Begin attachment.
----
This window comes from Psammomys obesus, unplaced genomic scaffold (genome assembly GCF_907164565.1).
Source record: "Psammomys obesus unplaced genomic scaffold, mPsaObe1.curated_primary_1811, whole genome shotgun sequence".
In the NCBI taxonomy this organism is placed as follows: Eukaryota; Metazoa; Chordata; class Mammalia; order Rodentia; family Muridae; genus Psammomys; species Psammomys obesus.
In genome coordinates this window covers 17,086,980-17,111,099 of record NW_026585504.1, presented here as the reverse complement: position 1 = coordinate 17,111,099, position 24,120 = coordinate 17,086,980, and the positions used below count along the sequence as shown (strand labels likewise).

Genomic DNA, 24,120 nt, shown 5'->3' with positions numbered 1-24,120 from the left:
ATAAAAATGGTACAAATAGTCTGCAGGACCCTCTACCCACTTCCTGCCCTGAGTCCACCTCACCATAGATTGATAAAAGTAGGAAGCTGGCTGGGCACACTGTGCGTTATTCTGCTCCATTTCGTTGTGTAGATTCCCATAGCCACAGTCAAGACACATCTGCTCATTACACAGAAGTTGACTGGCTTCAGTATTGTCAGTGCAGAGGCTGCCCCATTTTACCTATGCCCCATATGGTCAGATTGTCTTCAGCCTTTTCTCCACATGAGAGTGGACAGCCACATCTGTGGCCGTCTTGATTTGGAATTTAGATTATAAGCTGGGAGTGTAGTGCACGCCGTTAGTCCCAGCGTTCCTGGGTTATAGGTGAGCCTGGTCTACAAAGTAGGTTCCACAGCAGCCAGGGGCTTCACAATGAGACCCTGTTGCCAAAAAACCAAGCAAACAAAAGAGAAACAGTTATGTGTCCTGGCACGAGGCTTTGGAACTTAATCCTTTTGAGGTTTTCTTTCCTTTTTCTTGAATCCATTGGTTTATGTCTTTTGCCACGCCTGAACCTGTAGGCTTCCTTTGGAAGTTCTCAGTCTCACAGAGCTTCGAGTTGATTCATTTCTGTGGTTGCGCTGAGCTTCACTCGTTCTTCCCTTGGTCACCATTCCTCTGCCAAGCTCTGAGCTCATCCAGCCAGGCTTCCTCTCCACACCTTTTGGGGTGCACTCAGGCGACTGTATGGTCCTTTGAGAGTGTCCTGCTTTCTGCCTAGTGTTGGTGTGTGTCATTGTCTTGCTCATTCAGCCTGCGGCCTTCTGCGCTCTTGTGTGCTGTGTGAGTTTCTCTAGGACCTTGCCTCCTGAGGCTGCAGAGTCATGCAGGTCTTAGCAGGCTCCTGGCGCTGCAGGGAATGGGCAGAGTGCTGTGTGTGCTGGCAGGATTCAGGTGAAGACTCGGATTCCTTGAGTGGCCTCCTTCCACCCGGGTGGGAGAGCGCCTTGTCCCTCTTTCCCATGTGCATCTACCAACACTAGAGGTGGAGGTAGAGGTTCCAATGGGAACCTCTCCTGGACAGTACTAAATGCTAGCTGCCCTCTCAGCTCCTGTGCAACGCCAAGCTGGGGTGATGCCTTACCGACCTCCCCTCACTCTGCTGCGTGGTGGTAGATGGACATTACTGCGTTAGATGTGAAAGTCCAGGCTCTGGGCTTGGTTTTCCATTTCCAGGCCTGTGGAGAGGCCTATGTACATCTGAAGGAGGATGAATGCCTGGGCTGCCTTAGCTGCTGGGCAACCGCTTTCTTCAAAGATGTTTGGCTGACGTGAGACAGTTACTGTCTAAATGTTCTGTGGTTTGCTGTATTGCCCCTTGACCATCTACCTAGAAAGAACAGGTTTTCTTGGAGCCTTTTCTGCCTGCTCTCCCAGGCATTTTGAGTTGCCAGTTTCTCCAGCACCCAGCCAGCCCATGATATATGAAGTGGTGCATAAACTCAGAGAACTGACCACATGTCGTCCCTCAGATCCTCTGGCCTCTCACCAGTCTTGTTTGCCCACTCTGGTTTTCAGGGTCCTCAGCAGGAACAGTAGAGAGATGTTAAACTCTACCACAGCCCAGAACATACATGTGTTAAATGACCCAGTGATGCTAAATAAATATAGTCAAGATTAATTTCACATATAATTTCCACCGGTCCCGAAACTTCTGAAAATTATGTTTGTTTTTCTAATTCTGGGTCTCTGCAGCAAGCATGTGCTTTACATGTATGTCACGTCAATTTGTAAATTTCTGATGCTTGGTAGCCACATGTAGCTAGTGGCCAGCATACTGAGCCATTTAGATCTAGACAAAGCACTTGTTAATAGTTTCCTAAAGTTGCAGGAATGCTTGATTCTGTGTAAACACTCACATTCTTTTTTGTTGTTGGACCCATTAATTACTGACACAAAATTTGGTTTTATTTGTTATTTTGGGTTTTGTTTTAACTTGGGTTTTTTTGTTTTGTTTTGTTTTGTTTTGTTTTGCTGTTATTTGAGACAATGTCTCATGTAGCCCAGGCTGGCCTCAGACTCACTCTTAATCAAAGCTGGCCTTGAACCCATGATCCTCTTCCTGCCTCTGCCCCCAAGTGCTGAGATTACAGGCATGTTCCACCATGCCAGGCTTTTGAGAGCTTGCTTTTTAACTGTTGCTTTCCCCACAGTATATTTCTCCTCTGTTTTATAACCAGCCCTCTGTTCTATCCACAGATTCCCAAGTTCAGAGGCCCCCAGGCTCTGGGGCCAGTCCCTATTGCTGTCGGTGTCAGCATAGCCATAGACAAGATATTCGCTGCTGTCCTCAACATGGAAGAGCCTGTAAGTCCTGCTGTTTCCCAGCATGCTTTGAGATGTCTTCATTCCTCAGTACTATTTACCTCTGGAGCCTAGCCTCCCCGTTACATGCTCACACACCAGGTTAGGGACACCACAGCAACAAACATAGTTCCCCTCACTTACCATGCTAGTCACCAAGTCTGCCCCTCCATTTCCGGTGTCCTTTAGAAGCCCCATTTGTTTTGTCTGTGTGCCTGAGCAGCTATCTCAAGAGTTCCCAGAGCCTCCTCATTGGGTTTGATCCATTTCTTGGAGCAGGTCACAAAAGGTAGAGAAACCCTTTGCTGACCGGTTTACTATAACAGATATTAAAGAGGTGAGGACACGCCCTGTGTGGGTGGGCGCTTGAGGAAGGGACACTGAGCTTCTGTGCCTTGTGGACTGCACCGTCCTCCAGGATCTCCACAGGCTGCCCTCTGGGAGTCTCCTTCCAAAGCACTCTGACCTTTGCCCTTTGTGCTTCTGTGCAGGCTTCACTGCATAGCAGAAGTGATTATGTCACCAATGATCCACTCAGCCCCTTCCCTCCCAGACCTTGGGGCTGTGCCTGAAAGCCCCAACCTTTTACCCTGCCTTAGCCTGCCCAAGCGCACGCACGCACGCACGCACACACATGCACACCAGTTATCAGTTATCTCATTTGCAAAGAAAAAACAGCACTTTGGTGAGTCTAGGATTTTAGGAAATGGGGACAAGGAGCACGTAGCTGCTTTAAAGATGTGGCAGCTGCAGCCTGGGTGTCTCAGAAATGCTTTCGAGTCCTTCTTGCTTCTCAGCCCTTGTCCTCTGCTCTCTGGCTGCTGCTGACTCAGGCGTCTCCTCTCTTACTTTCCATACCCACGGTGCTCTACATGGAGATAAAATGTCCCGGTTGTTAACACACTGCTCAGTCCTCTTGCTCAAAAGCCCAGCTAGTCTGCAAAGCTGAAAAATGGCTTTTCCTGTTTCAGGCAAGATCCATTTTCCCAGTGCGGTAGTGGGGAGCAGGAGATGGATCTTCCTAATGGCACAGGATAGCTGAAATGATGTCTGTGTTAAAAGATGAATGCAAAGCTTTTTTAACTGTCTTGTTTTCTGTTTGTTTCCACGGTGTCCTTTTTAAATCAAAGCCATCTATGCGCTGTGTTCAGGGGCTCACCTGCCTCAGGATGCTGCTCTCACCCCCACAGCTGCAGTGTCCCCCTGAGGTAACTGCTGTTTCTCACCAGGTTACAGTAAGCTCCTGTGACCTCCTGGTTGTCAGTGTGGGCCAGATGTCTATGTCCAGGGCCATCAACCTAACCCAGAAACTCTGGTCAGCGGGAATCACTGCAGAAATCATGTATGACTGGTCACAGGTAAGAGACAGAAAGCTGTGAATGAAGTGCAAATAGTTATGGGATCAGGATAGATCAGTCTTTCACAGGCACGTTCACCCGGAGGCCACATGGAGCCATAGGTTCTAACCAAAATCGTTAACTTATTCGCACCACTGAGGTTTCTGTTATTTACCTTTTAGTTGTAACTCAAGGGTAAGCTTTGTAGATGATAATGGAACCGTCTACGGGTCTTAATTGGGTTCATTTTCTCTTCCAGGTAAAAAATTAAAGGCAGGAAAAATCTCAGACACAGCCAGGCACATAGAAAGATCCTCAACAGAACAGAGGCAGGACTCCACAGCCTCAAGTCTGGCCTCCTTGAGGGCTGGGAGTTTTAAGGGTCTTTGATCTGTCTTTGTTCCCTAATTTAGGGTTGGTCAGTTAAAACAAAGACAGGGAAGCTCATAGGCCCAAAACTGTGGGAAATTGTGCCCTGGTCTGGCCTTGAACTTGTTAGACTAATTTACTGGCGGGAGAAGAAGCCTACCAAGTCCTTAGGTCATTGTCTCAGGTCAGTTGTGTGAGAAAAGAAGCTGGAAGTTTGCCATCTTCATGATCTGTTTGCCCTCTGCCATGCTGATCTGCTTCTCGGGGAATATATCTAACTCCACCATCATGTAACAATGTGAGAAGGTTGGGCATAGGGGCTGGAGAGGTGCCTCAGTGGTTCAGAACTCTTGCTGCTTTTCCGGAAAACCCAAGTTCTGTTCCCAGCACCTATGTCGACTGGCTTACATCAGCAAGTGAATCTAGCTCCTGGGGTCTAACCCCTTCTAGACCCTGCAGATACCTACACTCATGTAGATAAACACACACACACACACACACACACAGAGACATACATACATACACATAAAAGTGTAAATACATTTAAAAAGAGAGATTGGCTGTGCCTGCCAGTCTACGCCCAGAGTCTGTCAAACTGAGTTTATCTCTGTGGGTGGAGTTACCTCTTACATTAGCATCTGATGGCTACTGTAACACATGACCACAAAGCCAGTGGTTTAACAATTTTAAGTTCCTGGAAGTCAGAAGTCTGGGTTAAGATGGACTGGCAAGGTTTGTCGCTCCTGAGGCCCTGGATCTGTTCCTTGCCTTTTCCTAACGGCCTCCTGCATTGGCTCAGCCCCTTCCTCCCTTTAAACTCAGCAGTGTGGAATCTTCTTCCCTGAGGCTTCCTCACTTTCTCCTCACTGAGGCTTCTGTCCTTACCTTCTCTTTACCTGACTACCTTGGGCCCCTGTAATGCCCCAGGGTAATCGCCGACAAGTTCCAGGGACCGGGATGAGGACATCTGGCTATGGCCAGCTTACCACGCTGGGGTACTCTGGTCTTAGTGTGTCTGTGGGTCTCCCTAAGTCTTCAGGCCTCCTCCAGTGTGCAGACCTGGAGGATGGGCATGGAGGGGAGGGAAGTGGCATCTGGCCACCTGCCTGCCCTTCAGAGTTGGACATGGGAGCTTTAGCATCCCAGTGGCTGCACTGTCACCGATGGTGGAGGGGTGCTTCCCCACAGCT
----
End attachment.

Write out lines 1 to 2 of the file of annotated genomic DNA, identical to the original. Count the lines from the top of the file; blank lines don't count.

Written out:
This window comes from Psammomys obesus, unplaced genomic scaffold (genome assembly GCF_907164565.1).
Source record: "Psammomys obesus unplaced genomic scaffold, mPsaObe1.curated_primary_1811, whole genome shotgun sequence".